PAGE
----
Voice of the People
In our short time of living here at Porter Beach, Indiana, we have now
been witness to three avoidable drownings at National Lakeshore beaches. All
three happened on beautiful sunny days with inviting waves.
But as those of us who live here know, and as the National Park Service and
Indiana Dunes State Park know full well, danger lurked. Strong winds from the
north were ripe for creating deadly rip currents. Last Saturday, August 2,
2008, at the State Park just east of Porter Beach, their PA system was
warning, “The beach will probably be closed all day today due to the
dangerous conditions with the possibility of rip currents.”
In all three incidents, vacationing families from Chicago were among those
who came to the State Park to enjoy the day. Finding the beach there closed,
they simply went east or west to National Park beaches that are unmanned, so
not closed to swimming.
Some would say, “What’s with those families to allow their kids to swim when
it is dangerous?” It is so easy to blame the victims. But those three
families were among the hundreds of others that were also out in the waves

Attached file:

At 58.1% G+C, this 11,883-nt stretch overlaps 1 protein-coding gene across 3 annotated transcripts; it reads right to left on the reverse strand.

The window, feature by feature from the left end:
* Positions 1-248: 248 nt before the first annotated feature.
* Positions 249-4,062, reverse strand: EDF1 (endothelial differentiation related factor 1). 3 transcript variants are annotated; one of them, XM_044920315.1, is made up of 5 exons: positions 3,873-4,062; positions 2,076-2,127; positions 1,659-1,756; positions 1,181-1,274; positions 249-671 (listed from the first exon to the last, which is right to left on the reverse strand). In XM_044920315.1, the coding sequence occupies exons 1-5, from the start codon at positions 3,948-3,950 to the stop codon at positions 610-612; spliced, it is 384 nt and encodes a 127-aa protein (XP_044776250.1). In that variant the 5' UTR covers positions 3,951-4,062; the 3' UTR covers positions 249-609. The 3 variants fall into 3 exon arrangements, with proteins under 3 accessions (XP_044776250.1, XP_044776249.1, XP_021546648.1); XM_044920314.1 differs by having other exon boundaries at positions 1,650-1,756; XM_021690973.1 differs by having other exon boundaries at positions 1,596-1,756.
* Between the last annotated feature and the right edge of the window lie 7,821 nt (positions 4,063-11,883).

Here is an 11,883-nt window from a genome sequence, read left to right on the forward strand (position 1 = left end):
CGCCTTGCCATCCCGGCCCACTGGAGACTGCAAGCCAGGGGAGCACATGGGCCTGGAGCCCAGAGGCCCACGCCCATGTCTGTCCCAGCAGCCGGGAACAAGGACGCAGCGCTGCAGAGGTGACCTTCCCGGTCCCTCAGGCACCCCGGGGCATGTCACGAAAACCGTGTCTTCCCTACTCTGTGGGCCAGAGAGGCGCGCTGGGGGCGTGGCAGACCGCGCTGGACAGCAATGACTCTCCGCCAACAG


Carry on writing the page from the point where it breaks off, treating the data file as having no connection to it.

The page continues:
We locals may know the danger signals; indeed we, and as we learned later,
many of our neighbors, had said prayers last Saturday morning that disaster
would not strike again. But the danger is a mystery to most of the visiting
families. These are the very people the National Lakeshore targets to come
and enjoy the beach, the ones for whom they have added parking and toilet
facilities here at Porter Beach in the last few years.
Yet the National Park System does little to protect them. We are offended by
the National Park personnel glad-handing with the press here to witness yet
another drowning, washing their hands of any responsibility with cavalier
statements, “We post warnings.” Sure, a sign is up all summer, regardless of
its relevance any particular day, with a generic warning.
We understand that full time lifeguards are not practical. But a system needs
to be in place for the National Park to step up and do what is necessary to
close its six unpatrolled beaches when there are known dangers. And do not
tell us “It’s too expensive.” The latest search “Included the use of three
helicopters, seven boats, up to 60 divers from several agencies and more than
100 people, according to police.” How expensive is that?
They owe this much to the memory of Juan Ruiz, 15, DaVante Jackson, 14, and
Raphael Palomar, 13. Our hearts go out to their families.
Roger and Stephanie Carnell